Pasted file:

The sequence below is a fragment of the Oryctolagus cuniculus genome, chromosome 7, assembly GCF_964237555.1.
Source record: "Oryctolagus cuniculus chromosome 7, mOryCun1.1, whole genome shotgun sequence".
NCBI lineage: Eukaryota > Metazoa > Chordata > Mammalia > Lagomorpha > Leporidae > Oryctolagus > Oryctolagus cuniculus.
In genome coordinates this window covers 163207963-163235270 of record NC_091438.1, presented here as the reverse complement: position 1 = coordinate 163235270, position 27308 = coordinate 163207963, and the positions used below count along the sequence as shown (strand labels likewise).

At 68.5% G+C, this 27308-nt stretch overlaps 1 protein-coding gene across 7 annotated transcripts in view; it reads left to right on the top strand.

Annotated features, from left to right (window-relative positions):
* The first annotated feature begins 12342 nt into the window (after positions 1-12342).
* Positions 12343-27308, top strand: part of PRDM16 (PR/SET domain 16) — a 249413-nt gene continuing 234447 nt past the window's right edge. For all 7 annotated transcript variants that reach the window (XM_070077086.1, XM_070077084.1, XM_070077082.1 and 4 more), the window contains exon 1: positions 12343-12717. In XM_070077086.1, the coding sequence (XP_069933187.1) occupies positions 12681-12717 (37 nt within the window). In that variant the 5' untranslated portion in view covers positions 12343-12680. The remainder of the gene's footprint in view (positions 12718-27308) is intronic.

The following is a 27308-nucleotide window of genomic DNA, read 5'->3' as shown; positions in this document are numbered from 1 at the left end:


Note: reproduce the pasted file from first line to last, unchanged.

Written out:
The sequence below is a fragment of the Oryctolagus cuniculus genome, chromosome 7, assembly GCF_964237555.1.
Source record: "Oryctolagus cuniculus chromosome 7, mOryCun1.1, whole genome shotgun sequence".
NCBI lineage: Eukaryota > Metazoa > Chordata > Mammalia > Lagomorpha > Leporidae > Oryctolagus > Oryctolagus cuniculus.
In genome coordinates this window covers 163207963-163235270 of record NC_091438.1, presented here as the reverse complement: position 1 = coordinate 163235270, position 27308 = coordinate 163207963, and the positions used below count along the sequence as shown (strand labels likewise).

At 68.5% G+C, this 27308-nt stretch overlaps 1 protein-coding gene across 7 annotated transcripts in view; it reads left to right on the top strand.

Annotated features, from left to right (window-relative positions):
* The first annotated feature begins 12342 nt into the window (after positions 1-12342).
* Positions 12343-27308, top strand: part of PRDM16 (PR/SET domain 16) — a 249413-nt gene continuing 234447 nt past the window's right edge. For all 7 annotated transcript variants that reach the window (XM_070077086.1, XM_070077084.1, XM_070077082.1 and 4 more), the window contains exon 1: positions 12343-12717. In XM_070077086.1, the coding sequence (XP_069933187.1) occupies positions 12681-12717 (37 nt within the window). In that variant the 5' untranslated portion in view covers positions 12343-12680. The remainder of the gene's footprint in view (positions 12718-27308) is intronic.

The following is a 27308-nucleotide window of genomic DNA, read 5'->3' as shown; positions in this document are numbered from 1 at the left end: